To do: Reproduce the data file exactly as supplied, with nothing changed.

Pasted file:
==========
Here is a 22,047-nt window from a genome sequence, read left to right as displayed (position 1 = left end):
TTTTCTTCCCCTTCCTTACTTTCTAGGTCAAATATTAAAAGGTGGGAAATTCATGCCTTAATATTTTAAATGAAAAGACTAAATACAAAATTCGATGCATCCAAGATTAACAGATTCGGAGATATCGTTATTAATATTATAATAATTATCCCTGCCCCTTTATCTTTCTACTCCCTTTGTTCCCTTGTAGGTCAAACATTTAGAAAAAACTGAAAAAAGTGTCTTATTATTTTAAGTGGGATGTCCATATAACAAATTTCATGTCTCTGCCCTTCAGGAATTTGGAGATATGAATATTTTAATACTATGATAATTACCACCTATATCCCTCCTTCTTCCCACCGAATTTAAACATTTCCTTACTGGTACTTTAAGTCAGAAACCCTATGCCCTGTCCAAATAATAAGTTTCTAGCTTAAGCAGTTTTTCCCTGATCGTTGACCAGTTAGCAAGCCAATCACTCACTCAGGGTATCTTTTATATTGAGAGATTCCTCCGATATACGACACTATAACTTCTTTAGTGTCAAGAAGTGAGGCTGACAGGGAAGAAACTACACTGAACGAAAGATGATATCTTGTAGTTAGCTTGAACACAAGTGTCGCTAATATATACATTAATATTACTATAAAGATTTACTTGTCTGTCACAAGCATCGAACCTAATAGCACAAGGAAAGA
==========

Here is a 22,047-nt window from a genome sequence, read left to right as displayed (position 1 = left end):
TTTTCTTCCCCTTCCTTACTTTCTAGGTCAAATATTAAAAGGTGGGAAATTCATGCCTTAATATTTTAAATGAAAAGACTAAATACAAAATTCGATGCATCCAAGATTAACAGATTCGGAGATATCGTTATTAATATTATAATAATTATCCCTGCCCCTTTATCTTTCTACTCCCTTTGTTCCCTTGTAGGTCAAACATTTAGAAAAAACTGAAAAAAGTGTCTTATTATTTTAAGTGGGATGTCCATATAACAAATTTCATGTCTCTGCCCTTCAGGAATTTGGAGATATGAATATTTTAATACTATGATAATTACCACCTATATCCCTCCTTCTTCCCACCGAATTTAAACATTTCCTTACTGGTACTTTAAGTCAGAAACCCTATGCCCTGTCCAAATAATAAGTTTCTAGCTTAAGCAGTTTTTCCCTGATCGTTGACCAGTTAGCAAGCCAATCACTCACTCAGGGTATCTTTTATATTGAGAGATTCCTCCGATATACGACACTATAACTTCTTTAGTGTCAAGAAGTGAGGCTGACAGGGAAGAAACTACACTGAACGAAAGATGATATCTTGTAGTTAGCTTGAACACAAGTGTCGCTAATATATACATTAATATTACTATAAAGATTTACTTGTCTGTCACAAGCATCGAACCTAATAGCACAAGGAAAGA